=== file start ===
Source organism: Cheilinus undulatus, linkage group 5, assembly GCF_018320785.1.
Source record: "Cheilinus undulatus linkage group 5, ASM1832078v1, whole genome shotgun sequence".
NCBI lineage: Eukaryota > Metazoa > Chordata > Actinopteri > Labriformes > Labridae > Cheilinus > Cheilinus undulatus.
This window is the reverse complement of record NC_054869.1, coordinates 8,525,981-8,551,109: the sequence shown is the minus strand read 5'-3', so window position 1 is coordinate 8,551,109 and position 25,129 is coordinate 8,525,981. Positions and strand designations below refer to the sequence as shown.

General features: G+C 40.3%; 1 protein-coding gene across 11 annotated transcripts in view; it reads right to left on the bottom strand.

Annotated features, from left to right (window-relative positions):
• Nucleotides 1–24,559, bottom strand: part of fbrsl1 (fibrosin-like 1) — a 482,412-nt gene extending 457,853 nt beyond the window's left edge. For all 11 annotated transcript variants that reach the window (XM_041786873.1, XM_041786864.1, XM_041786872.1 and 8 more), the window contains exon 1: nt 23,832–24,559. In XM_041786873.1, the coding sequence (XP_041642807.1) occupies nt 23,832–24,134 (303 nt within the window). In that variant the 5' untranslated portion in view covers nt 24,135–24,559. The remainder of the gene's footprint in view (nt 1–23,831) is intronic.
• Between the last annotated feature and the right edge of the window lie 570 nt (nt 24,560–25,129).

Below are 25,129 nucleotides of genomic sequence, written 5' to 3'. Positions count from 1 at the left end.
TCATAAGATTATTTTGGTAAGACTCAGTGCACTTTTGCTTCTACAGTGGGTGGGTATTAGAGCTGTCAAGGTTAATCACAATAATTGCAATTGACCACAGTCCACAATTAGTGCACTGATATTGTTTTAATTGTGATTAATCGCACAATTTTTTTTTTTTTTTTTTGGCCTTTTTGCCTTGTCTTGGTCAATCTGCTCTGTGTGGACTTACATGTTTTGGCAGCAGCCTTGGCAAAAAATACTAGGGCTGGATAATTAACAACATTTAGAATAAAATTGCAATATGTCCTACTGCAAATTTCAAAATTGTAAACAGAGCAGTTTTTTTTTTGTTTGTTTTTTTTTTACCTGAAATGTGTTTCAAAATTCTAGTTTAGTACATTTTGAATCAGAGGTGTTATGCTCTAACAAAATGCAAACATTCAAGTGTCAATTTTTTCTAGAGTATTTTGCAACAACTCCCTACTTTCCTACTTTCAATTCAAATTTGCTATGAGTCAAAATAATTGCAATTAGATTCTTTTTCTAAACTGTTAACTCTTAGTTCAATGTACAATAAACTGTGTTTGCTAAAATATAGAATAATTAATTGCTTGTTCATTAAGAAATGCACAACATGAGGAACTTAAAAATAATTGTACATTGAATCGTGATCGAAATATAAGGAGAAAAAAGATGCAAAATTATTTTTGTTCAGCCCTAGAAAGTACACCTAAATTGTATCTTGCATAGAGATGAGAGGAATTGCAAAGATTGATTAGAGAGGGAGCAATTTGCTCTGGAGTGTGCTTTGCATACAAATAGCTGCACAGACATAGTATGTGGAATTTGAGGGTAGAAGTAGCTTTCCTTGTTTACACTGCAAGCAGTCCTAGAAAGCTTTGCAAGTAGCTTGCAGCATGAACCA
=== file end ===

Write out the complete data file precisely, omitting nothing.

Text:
Source organism: Cheilinus undulatus, linkage group 5, assembly GCF_018320785.1.
Source record: "Cheilinus undulatus linkage group 5, ASM1832078v1, whole genome shotgun sequence".
NCBI lineage: Eukaryota > Metazoa > Chordata > Actinopteri > Labriformes > Labridae > Cheilinus > Cheilinus undulatus.
This window is the reverse complement of record NC_054869.1, coordinates 8,525,981-8,551,109: the sequence shown is the minus strand read 5'-3', so window position 1 is coordinate 8,551,109 and position 25,129 is coordinate 8,525,981. Positions and strand designations below refer to the sequence as shown.

General features: G+C 40.3%; 1 protein-coding gene across 11 annotated transcripts in view; it reads right to left on the bottom strand.

Annotated features, from left to right (window-relative positions):
• Nucleotides 1–24,559, bottom strand: part of fbrsl1 (fibrosin-like 1) — a 482,412-nt gene extending 457,853 nt beyond the window's left edge. For all 11 annotated transcript variants that reach the window (XM_041786873.1, XM_041786864.1, XM_041786872.1 and 8 more), the window contains exon 1: nt 23,832–24,559. In XM_041786873.1, the coding sequence (XP_041642807.1) occupies nt 23,832–24,134 (303 nt within the window). In that variant the 5' untranslated portion in view covers nt 24,135–24,559. The remainder of the gene's footprint in view (nt 1–23,831) is intronic.
• Between the last annotated feature and the right edge of the window lie 570 nt (nt 24,560–25,129).

Below are 25,129 nucleotides of genomic sequence, written 5' to 3'. Positions count from 1 at the left end.
TCATAAGATTATTTTGGTAAGACTCAGTGCACTTTTGCTTCTACAGTGGGTGGGTATTAGAGCTGTCAAGGTTAATCACAATAATTGCAATTGACCACAGTCCACAATTAGTGCACTGATATTGTTTTAATTGTGATTAATCGCACAATTTTTTTTTTTTTTTTTTGGCCTTTTTGCCTTGTCTTGGTCAATCTGCTCTGTGTGGACTTACATGTTTTGGCAGCAGCCTTGGCAAAAAATACTAGGGCTGGATAATTAACAACATTTAGAATAAAATTGCAATATGTCCTACTGCAAATTTCAAAATTGTAAACAGAGCAGTTTTTTTTTTGTTTGTTTTTTTTTTACCTGAAATGTGTTTCAAAATTCTAGTTTAGTACATTTTGAATCAGAGGTGTTATGCTCTAACAAAATGCAAACATTCAAGTGTCAATTTTTTCTAGAGTATTTTGCAACAACTCCCTACTTTCCTACTTTCAATTCAAATTTGCTATGAGTCAAAATAATTGCAATTAGATTCTTTTTCTAAACTGTTAACTCTTAGTTCAATGTACAATAAACTGTGTTTGCTAAAATATAGAATAATTAATTGCTTGTTCATTAAGAAATGCACAACATGAGGAACTTAAAAATAATTGTACATTGAATCGTGATCGAAATATAAGGAGAAAAAAGATGCAAAATTATTTTTGTTCAGCCCTAGAAAGTACACCTAAATTGTATCTTGCATAGAGATGAGAGGAATTGCAAAGATTGATTAGAGAGGGAGCAATTTGCTCTGGAGTGTGCTTTGCATACAAATAGCTGCACAGACATAGTATGTGGAATTTGAGGGTAGAAGTAGCTTTCCTTGTTTACACTGCAAGCAGTCCTAGAAAGCTTTGCAAGTAGCTTGCAGCATGAACCA